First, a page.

Thursday 18th February 2010
Gestation: 20 weeks, 6 days
One year ago.
I tear at the edge of the envelope, and pull out the piece of paper.
I look at the piece of paper.
Suse enters, placing an earring in her lobe, and walks across the room.
We both stare at the piece of paper.
“Five hundred and thirty?”
“What’s the normal range?”
“Thirty-five to one hundred and ten.”
“So my level is…”
“…More than five times the upper limit of normal.”
We both look back at the pathology result again.
“How could that be?”
“I don’t know.”
“Could that be the cause of the pins and needles?”
“It’s not something I’m aware of.”
“But could it be?”
“Anything’s possible, I guess.” I walk over and pick up the phone. “And I know one way to find out.”
* * * * *
“Hi Terry, it’s Mark Nethercote here.”
“Oh, Hi, Mark,” he says, a little awkwardly.
“We’ve had an interesting result come back.”
“The B6 level.” I wait for a response. “Susan’s pyridoxine level?”
“Was five hundred and thirty.” Again, I wait for a response.
“The quoted range is thirty-five to one hundred and ten, so her level is…”
“…More than five times the upper limit of normal.” There is another pause. “That is very interesting.”
“Have you seen this before?”
He takes a moment.
“I’ve only had one other patient with B6 toxicity leading to peripheral neuropathy. Many years ago. But she was on very high doses. How much does Susan take?”
“We just checked that. 50mg per day in her pregnancy vitamins.”
“Well, I’ve seen toxicity when it’s taken at more than 200mg per day, certainly above 400mg a day, but there’s not great data on all of this. At 50mg, that doesn’t make a lot of sense.”
“There’s not a lot that has about this whole thing, Terry.”
“Mmmm. The other problem is that the assay isn’t designed to look for high levels. It’s designed to look for low levels of B6.”
“Because low B6 is a cause of peripheral neuropathy.”
“Exactly. It’s hard to know the accuracy of the test in the upper range. But all the same, it is a very interesting turn of events.”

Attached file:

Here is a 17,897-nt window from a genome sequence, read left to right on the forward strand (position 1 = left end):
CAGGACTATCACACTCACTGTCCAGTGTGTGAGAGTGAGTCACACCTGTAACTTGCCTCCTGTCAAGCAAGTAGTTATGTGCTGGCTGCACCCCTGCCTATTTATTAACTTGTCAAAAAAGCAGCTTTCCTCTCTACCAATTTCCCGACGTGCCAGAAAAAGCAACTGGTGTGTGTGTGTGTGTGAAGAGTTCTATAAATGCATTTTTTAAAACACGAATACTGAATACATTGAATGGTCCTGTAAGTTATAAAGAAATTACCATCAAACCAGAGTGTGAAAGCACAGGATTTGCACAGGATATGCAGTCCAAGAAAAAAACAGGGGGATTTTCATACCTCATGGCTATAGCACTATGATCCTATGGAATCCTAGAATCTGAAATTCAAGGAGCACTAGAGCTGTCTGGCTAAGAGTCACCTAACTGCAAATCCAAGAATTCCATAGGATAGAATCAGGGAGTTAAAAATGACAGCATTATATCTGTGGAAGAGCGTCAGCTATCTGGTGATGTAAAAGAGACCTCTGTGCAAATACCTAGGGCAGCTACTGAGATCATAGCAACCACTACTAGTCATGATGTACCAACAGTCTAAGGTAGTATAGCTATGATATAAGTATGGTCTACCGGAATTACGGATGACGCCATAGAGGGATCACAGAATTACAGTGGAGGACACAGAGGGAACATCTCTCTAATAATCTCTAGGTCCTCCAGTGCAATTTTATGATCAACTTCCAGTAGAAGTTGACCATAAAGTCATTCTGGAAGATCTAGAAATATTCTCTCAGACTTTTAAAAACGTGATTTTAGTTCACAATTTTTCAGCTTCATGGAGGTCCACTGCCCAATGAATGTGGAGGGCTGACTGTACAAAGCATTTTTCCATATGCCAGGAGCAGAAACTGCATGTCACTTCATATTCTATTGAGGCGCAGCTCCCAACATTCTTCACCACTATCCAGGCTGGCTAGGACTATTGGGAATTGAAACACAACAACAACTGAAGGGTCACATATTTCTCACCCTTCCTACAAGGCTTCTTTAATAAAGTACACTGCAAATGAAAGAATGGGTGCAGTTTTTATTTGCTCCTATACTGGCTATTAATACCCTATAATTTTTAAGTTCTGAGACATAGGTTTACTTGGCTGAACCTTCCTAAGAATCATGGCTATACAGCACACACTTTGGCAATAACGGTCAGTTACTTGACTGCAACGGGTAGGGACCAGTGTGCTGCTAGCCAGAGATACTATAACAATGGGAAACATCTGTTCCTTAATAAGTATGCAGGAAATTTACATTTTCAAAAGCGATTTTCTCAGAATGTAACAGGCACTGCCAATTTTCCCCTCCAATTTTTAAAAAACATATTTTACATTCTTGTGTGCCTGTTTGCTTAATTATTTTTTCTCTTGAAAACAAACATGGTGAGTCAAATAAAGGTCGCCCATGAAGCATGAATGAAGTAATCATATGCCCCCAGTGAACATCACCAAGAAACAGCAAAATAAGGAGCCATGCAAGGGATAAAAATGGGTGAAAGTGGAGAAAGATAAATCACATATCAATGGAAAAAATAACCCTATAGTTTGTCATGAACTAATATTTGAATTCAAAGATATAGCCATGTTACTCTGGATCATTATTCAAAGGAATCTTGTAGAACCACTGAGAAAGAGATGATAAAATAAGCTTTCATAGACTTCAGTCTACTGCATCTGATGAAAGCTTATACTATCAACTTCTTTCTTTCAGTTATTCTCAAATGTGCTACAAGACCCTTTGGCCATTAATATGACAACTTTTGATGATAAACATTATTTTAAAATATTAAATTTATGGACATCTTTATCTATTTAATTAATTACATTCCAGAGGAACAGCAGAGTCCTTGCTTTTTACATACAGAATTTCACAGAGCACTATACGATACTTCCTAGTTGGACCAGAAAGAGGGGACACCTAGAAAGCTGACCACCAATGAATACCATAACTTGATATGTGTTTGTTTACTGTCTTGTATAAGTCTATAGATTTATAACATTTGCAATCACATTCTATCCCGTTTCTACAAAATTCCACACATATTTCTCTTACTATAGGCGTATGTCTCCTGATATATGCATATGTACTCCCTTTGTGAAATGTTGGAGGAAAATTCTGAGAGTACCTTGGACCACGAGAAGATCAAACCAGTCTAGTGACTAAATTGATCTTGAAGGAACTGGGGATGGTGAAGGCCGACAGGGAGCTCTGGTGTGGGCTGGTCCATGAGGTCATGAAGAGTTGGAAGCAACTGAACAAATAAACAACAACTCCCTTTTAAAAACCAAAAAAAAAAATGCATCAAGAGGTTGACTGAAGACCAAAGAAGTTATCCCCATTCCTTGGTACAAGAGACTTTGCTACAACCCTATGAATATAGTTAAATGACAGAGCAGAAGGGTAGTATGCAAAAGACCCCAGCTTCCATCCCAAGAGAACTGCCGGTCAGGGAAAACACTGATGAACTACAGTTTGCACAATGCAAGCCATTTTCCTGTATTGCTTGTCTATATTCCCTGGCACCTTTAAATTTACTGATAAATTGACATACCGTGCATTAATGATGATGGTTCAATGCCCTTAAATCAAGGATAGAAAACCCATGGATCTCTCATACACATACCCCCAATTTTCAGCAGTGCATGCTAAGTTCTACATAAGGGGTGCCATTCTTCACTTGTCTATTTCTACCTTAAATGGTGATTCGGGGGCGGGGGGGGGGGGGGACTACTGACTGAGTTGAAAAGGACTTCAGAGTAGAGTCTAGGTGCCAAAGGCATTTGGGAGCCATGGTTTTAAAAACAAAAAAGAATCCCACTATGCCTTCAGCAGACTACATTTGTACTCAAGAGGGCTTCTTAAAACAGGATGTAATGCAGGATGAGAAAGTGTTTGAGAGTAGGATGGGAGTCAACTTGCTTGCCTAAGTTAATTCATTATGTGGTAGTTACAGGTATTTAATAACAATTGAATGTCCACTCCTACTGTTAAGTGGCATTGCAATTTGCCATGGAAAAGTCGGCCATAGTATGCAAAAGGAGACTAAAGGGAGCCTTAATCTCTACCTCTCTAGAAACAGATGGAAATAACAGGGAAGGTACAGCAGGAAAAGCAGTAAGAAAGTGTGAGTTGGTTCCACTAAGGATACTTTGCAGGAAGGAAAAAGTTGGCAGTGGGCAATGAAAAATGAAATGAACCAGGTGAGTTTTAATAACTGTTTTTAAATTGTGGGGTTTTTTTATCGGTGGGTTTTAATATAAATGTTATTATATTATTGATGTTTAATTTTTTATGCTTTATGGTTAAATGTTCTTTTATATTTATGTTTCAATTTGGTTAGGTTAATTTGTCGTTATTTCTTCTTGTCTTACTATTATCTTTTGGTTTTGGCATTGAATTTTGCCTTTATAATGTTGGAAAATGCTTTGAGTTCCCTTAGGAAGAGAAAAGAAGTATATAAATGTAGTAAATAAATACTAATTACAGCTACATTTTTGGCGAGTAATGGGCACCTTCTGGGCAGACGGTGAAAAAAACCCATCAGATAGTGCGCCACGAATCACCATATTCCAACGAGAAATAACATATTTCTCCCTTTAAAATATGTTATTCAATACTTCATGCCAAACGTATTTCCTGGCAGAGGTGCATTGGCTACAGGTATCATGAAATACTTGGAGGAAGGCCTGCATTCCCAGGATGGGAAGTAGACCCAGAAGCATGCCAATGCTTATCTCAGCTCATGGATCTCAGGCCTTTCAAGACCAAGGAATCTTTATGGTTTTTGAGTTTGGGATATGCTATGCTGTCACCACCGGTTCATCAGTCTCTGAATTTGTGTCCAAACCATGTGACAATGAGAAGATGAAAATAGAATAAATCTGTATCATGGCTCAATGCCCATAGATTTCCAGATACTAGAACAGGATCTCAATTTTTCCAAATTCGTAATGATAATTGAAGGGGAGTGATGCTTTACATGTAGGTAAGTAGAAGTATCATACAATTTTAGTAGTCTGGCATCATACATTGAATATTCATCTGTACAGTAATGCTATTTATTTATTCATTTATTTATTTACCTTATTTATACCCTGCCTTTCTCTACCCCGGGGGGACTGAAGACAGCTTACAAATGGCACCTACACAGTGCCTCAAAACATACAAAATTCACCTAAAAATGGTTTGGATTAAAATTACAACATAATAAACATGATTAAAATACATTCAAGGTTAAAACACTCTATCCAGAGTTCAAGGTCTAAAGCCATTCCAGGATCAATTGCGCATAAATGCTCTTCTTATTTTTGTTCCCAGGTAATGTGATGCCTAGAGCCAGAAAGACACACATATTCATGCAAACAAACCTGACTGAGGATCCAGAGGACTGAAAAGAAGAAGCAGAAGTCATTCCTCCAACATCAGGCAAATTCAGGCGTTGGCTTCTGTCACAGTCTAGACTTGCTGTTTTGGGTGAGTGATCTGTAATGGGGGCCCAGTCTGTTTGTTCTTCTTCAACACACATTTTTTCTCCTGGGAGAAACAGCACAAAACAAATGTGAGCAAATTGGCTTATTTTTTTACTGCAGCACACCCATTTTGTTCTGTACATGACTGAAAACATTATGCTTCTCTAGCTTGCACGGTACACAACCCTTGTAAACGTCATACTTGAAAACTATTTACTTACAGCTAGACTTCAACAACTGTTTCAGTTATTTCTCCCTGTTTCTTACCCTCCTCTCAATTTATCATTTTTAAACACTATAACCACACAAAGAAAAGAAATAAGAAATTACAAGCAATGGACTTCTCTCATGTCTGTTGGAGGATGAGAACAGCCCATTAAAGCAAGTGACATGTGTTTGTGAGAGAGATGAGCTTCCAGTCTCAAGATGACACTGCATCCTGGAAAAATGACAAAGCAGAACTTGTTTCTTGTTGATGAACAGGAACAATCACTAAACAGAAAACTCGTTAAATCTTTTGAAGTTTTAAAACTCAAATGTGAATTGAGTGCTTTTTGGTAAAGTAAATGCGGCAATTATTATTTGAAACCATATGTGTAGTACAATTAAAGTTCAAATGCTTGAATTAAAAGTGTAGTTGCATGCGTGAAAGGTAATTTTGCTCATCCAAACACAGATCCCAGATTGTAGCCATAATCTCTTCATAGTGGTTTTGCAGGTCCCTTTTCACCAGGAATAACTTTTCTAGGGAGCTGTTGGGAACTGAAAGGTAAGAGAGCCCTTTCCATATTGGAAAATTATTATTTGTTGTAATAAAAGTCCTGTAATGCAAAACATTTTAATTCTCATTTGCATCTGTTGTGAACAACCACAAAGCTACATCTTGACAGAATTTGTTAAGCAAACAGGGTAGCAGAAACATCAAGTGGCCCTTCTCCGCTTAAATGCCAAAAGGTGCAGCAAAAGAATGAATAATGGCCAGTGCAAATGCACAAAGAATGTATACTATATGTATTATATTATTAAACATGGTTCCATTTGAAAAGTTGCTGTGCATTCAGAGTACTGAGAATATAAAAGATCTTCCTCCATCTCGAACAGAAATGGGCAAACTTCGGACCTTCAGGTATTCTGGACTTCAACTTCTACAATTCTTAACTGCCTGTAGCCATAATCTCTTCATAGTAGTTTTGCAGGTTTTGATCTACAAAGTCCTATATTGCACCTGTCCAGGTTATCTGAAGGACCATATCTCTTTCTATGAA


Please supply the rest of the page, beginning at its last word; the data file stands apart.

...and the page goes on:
“It certainly is.”
“I must admit, I don’t usually check for B6 levels. I might have to start including it on my routine bloods for peripheral neuropathy from now on.” “Excellent.”
There is another pause.
“I should also add,” he continues, “that one other patient I had with high B6 levels got better in a few weeks.”
Well it’s certainly brightened up our day,” I add. “It’s nice to have something tangible, Terry.” I stop for a moment. “But it doesn’t really make sense, does it? Isn’t B6 water-soluble? Shouldn’t she just wee it out?”
“At those levels, you’d think so.”
“But, as we said, Susan doesn’t always make sense.”
* * * * *
I exit the study. Before I can open my mouth, Suse walks over, holding her laptop.
“I’ve just been on the internet, and found a whole forum of women – all on pre-pregnancy vitamins, all with similar symptoms, all attributed to B6.”
“Everyone says it is a little known entity. They all said their neurologists didn’t check for it, even when pressed, and all had peripheral neuropathy. A couple were even treated with B6 before it worsened, and only then was it tested and recognised. This lead to prolonged numbness in one woman, and inability to walk for months in another.”
“Lucky we had Terry.”
“Lucky we had Terry,” she echoes. “So, what did he say?”
“He was a little puzzled, but agreed that it could all be due to B6. It doesn’t make a lot of sense, as the doses were so low, but maybe there’s an issue with your B6 metabolism. Hopefully that’s our answer.”
I take her in my arms, and hug her close. But she remains stiff.
“What is it, love?”
“Would you still marry me today?”
“If you weren’t married to me already?”
“Even after everything that’s happened?”
“Are you just saying that to be nice?”
“Even if I can’t metabolise B6 like a normal person?”
“Especially if you can’t metabolise B6 like a normal person.”
* * * * *